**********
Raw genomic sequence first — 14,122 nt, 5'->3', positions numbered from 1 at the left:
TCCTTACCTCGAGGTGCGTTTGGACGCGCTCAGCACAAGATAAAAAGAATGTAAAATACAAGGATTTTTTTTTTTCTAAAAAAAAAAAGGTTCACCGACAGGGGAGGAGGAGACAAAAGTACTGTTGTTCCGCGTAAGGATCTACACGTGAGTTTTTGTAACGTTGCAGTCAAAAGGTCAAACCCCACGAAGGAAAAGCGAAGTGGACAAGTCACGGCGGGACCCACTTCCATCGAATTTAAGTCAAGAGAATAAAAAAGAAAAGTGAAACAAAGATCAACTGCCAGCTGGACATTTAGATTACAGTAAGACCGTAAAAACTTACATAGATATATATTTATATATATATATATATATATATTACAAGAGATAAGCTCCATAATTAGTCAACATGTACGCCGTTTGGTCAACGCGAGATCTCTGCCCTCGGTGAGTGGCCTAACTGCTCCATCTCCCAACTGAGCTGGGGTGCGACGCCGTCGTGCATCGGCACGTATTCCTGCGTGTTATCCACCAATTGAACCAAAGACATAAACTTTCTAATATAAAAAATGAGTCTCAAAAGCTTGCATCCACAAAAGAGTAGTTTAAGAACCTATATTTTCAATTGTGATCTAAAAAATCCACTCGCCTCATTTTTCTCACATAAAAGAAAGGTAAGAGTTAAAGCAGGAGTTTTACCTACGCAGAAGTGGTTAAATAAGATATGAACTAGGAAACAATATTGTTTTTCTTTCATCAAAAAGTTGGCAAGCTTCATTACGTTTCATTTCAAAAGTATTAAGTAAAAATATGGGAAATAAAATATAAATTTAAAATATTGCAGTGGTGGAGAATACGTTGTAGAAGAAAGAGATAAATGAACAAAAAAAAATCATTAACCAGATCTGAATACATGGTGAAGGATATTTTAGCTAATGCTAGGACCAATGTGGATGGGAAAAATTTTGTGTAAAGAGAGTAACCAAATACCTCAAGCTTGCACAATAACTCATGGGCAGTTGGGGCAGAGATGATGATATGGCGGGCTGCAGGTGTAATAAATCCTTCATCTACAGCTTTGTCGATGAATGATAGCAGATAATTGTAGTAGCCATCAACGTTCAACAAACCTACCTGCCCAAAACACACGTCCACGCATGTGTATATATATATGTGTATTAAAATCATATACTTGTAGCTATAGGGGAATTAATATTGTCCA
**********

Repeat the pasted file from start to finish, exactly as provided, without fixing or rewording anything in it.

Raw genomic sequence first — 14,122 nt, 5'->3', positions numbered from 1 at the left:
TCCTTACCTCGAGGTGCGTTTGGACGCGCTCAGCACAAGATAAAAAGAATGTAAAATACAAGGATTTTTTTTTTTCTAAAAAAAAAAAGGTTCACCGACAGGGGAGGAGGAGACAAAAGTACTGTTGTTCCGCGTAAGGATCTACACGTGAGTTTTTGTAACGTTGCAGTCAAAAGGTCAAACCCCACGAAGGAAAAGCGAAGTGGACAAGTCACGGCGGGACCCACTTCCATCGAATTTAAGTCAAGAGAATAAAAAAGAAAAGTGAAACAAAGATCAACTGCCAGCTGGACATTTAGATTACAGTAAGACCGTAAAAACTTACATAGATATATATTTATATATATATATATATATATATTACAAGAGATAAGCTCCATAATTAGTCAACATGTACGCCGTTTGGTCAACGCGAGATCTCTGCCCTCGGTGAGTGGCCTAACTGCTCCATCTCCCAACTGAGCTGGGGTGCGACGCCGTCGTGCATCGGCACGTATTCCTGCGTGTTATCCACCAATTGAACCAAAGACATAAACTTTCTAATATAAAAAATGAGTCTCAAAAGCTTGCATCCACAAAAGAGTAGTTTAAGAACCTATATTTTCAATTGTGATCTAAAAAATCCACTCGCCTCATTTTTCTCACATAAAAGAAAGGTAAGAGTTAAAGCAGGAGTTTTACCTACGCAGAAGTGGTTAAATAAGATATGAACTAGGAAACAATATTGTTTTTCTTTCATCAAAAAGTTGGCAAGCTTCATTACGTTTCATTTCAAAAGTATTAAGTAAAAATATGGGAAATAAAATATAAATTTAAAATATTGCAGTGGTGGAGAATACGTTGTAGAAGAAAGAGATAAATGAACAAAAAAAAATCATTAACCAGATCTGAATACATGGTGAAGGATATTTTAGCTAATGCTAGGACCAATGTGGATGGGAAAAATTTTGTGTAAAGAGAGTAACCAAATACCTCAAGCTTGCACAATAACTCATGGGCAGTTGGGGCAGAGATGATGATATGGCGGGCTGCAGGTGTAATAAATCCTTCATCTACAGCTTTGTCGATGAATGATAGCAGATAATTGTAGTAGCCATCAACGTTCAACAAACCTACCTGCCCAAAACACACGTCCACGCATGTGTATATATATATGTGTATTAAAATCATATACTTGTAGCTATAGGGGAATTAATATTGTCCA